PCI: Is there anything the team misses about working with a 2D world compared to a 3D one?
Preston: The simplicity of 2D has an allure to it, on the production side. There are definitely certain aesthetics that you can achieve in 2D that you can’t in 3D and vice versa that are appealing. That painterly look is a challenge in 3D!
PCI: The sense of speed and freedom of movement on display in the videos I’ve seen is enthralling. What goals were set in regards to making this turn out so well?
Preston: Because Hyper Light was very restricted in a lot of ways, we wanted to be able to go pretty wild on our character control. It was a Day 1 ideal for us to focus on freedom of movement. The specifics of that ideal, how to execute on that, what it meant to be more free and open became a constant check for us in a lot of ways. We had to weigh that against the limitations of the engine and the hardware, player awareness, our own time-tables and budgets and capabilities – you know, reality.
PCI: Will there be much optional side content in Solar Ash?
Preston: Yes! We have a host of NPCs, and lots of collectible bits of story and items scattered throughout the entire world of Solar Ash.
PCI: If you had had Solar Ash‘s budget when working on HLD, how different would that game have been?
Preston: It would have been 3D! Or at the least high-res 2D art instead of pixel.
PCI: How will the narrative presentation in Solar Ash differ from that of HLD?
Preston: We have voice acting, dialogue, and text. That already makes it significantly different: it’s more blatant and less interpretive when it comes to story and character emotions. Voice acting can elevate aspects of storytelling with that human connection you cant derive from plain text – those performances carry a lot of emotional weight that otherwise would not exist.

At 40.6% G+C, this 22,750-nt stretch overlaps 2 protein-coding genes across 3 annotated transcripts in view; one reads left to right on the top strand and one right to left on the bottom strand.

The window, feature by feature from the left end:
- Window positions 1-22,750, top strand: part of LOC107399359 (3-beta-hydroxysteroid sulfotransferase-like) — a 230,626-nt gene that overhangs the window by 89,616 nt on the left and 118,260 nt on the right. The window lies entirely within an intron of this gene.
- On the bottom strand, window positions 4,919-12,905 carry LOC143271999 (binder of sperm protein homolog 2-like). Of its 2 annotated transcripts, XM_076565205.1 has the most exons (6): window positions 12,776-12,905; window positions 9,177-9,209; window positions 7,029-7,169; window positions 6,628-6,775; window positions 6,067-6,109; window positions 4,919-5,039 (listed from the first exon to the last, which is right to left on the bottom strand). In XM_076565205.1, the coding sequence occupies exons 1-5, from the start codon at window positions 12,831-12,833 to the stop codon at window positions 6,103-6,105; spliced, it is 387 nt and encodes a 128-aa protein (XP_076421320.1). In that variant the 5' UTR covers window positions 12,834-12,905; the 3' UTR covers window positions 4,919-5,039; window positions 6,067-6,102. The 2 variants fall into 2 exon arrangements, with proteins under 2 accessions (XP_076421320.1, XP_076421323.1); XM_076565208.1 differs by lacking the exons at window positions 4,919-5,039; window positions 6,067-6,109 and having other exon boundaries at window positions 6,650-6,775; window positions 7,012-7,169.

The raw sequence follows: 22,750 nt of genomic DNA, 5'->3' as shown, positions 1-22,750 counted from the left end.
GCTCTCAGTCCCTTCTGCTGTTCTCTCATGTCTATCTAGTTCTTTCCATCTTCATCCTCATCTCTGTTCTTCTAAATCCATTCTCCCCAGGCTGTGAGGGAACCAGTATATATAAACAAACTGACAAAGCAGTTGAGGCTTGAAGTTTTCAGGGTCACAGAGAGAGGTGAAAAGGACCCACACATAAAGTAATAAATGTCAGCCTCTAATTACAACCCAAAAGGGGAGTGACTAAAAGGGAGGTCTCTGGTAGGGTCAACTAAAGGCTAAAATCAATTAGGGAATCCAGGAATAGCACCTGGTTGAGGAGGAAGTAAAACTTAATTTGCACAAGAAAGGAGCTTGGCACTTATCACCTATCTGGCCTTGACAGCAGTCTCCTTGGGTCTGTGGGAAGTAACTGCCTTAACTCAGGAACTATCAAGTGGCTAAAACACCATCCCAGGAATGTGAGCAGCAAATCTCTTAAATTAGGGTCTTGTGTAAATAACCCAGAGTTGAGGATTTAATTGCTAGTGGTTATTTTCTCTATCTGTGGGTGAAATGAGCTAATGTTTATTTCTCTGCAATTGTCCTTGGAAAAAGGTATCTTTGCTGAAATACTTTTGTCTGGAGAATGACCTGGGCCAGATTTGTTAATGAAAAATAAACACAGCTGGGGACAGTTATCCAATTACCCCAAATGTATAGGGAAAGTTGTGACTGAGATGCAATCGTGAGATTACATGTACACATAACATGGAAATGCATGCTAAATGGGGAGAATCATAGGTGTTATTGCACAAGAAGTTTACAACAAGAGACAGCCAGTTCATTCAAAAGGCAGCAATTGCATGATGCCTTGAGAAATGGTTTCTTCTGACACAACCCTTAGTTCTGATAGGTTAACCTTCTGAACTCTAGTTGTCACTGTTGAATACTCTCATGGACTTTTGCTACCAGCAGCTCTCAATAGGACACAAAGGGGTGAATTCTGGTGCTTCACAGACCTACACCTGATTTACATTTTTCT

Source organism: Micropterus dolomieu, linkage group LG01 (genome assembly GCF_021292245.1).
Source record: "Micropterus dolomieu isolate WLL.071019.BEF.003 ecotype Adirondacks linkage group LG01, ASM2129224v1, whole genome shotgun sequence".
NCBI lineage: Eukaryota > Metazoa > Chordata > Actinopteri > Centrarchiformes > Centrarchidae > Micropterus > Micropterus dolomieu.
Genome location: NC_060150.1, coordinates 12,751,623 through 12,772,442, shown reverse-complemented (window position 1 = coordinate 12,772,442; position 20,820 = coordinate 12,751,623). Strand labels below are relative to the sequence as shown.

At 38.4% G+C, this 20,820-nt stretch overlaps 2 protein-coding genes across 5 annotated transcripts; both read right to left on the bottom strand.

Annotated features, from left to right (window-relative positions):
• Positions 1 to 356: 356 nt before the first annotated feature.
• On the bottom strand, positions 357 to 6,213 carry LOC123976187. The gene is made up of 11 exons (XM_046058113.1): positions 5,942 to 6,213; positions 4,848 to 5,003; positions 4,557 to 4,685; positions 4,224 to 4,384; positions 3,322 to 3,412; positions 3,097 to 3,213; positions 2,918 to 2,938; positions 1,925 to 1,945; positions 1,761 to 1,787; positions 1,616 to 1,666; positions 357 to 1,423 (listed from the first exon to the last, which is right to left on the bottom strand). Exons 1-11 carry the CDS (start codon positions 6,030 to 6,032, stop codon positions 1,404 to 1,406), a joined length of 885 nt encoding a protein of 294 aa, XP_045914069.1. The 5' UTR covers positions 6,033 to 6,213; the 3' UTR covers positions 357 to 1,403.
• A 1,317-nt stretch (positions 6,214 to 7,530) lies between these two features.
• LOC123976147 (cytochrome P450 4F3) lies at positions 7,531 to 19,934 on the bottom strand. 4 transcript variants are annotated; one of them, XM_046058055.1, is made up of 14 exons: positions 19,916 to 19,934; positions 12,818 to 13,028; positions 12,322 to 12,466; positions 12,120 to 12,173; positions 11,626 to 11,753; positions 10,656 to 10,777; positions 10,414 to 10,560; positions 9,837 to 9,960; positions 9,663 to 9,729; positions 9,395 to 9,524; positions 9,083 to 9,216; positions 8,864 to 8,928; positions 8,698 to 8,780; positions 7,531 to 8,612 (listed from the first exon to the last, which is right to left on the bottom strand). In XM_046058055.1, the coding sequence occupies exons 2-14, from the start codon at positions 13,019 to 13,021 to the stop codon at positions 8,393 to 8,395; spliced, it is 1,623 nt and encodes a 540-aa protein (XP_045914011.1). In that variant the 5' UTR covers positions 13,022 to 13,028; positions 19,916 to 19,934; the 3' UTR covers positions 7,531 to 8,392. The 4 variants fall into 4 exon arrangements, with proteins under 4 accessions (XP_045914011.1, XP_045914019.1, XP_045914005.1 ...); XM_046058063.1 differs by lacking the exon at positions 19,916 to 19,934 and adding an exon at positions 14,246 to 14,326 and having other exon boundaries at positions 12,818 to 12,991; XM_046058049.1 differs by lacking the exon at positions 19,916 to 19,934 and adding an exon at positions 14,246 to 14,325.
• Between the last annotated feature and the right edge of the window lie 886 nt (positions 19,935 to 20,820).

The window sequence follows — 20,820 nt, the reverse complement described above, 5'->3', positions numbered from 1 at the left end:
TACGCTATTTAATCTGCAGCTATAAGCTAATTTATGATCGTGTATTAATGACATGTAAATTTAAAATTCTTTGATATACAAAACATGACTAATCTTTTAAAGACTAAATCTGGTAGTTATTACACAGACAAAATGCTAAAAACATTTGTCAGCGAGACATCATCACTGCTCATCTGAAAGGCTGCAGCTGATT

PCI: Self-publishing an indie game and having it become as successful and beloved as HLD is a rare feat. What was it like seeing your hard work rewarded in such a manner? What advice would you give to other indie studios hoping to follow your lead?
Preston: It was surreal to see people embrace the game! It takes a lot of time to process that stuff, and I don’t think you ever fully can. Certainly you try to enjoy and embrace the positive feedback. At the same time, there’s always more work to be done. As much as I am appreciative, and as much as we as a group feel fortunate to have that success, we still want to keep pushing ourselves to do bigger and better things, to keep changing and evolving as artists.
As far as advice goes: embrace your most passionate, creative thoughts, but always validate and plan as much as you can.
We’d like to thank Mr. Preston for his enlightening answers. Solar Ash releases on December 2, so check back for our review in a couple of weeks.